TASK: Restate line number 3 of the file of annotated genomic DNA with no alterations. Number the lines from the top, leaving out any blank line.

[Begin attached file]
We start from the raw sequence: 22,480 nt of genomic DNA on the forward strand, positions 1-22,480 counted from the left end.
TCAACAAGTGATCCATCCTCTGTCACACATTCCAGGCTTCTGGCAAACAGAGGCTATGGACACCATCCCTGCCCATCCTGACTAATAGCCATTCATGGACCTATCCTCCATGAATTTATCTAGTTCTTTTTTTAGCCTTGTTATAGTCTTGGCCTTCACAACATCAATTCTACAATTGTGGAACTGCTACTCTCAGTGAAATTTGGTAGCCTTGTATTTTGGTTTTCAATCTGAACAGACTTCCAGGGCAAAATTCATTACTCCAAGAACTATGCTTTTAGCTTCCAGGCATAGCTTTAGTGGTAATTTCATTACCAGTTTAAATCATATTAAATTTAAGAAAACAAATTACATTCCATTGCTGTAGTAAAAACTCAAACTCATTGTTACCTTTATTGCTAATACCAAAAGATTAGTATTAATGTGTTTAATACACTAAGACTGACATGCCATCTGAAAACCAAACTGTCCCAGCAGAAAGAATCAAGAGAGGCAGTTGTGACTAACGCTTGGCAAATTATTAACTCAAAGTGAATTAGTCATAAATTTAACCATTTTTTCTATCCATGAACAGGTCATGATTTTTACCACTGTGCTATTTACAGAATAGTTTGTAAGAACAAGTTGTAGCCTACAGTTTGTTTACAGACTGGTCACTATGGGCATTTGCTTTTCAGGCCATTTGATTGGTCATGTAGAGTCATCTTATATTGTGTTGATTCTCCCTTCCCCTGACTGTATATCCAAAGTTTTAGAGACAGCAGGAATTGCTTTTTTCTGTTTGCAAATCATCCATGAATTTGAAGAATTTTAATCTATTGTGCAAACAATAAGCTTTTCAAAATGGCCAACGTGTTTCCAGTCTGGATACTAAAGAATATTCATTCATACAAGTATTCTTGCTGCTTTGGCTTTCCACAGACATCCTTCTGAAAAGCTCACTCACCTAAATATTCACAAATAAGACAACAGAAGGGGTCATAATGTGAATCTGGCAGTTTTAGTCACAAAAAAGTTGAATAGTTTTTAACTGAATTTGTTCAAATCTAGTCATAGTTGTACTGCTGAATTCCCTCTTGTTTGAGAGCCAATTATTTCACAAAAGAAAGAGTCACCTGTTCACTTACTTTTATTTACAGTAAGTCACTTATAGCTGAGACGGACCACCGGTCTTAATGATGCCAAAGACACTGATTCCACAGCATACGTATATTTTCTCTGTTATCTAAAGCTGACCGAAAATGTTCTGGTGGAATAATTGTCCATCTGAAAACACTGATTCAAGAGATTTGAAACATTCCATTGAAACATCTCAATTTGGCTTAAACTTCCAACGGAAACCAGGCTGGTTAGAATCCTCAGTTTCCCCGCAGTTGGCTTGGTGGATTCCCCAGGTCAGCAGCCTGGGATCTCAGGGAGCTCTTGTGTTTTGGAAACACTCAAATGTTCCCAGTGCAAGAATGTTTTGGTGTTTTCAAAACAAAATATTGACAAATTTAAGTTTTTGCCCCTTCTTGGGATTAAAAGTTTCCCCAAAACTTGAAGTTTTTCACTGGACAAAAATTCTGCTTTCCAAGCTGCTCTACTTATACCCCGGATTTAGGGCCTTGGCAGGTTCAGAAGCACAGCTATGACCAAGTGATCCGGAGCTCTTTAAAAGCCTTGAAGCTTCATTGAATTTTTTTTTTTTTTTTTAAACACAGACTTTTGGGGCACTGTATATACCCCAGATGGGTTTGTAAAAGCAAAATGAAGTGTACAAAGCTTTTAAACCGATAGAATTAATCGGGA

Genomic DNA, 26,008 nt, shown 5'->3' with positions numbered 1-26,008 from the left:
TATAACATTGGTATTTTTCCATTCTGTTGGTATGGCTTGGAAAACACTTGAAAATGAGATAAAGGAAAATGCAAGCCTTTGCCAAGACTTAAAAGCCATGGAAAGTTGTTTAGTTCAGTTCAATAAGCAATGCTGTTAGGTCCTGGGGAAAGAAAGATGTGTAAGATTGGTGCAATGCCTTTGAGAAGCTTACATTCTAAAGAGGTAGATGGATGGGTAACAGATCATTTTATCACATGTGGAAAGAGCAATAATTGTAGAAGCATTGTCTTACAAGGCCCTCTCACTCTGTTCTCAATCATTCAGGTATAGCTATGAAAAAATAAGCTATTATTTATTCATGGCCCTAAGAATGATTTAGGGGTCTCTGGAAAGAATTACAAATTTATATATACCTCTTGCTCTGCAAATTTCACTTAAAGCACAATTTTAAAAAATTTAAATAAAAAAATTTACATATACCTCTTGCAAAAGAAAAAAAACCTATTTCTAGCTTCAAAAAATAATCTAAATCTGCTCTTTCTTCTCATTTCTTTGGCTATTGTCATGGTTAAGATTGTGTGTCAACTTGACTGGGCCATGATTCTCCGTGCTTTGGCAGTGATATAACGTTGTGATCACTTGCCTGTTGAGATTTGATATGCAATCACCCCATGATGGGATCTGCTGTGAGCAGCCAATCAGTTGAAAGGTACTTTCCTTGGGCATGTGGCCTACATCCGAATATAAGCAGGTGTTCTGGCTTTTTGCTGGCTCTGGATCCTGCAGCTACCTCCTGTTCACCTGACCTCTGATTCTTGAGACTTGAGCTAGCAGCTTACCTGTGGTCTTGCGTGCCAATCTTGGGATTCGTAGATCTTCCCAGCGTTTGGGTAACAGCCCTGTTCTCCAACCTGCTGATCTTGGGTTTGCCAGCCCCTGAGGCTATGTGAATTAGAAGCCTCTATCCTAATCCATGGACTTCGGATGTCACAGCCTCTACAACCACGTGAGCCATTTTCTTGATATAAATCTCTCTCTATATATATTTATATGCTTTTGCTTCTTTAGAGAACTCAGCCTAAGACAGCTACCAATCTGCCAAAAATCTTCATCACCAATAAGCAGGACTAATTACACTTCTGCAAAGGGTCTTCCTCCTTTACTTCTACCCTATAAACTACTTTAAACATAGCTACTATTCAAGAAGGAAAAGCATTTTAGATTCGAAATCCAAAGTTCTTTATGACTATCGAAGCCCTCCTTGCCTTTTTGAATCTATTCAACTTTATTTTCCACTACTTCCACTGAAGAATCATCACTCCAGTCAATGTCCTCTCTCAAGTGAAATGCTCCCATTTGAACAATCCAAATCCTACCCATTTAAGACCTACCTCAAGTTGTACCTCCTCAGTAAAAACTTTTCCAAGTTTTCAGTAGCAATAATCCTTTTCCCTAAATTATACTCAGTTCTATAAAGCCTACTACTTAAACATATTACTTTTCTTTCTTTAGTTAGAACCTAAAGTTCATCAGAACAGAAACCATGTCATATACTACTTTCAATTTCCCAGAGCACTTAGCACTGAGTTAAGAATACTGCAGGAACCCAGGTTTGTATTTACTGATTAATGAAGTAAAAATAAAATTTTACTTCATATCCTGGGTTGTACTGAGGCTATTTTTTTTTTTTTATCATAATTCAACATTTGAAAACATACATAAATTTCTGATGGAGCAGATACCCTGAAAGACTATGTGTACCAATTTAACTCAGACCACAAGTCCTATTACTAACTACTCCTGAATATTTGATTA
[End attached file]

Genomic DNA, 26,008 nt, shown 5'->3' with positions numbered 1-26,008 from the left: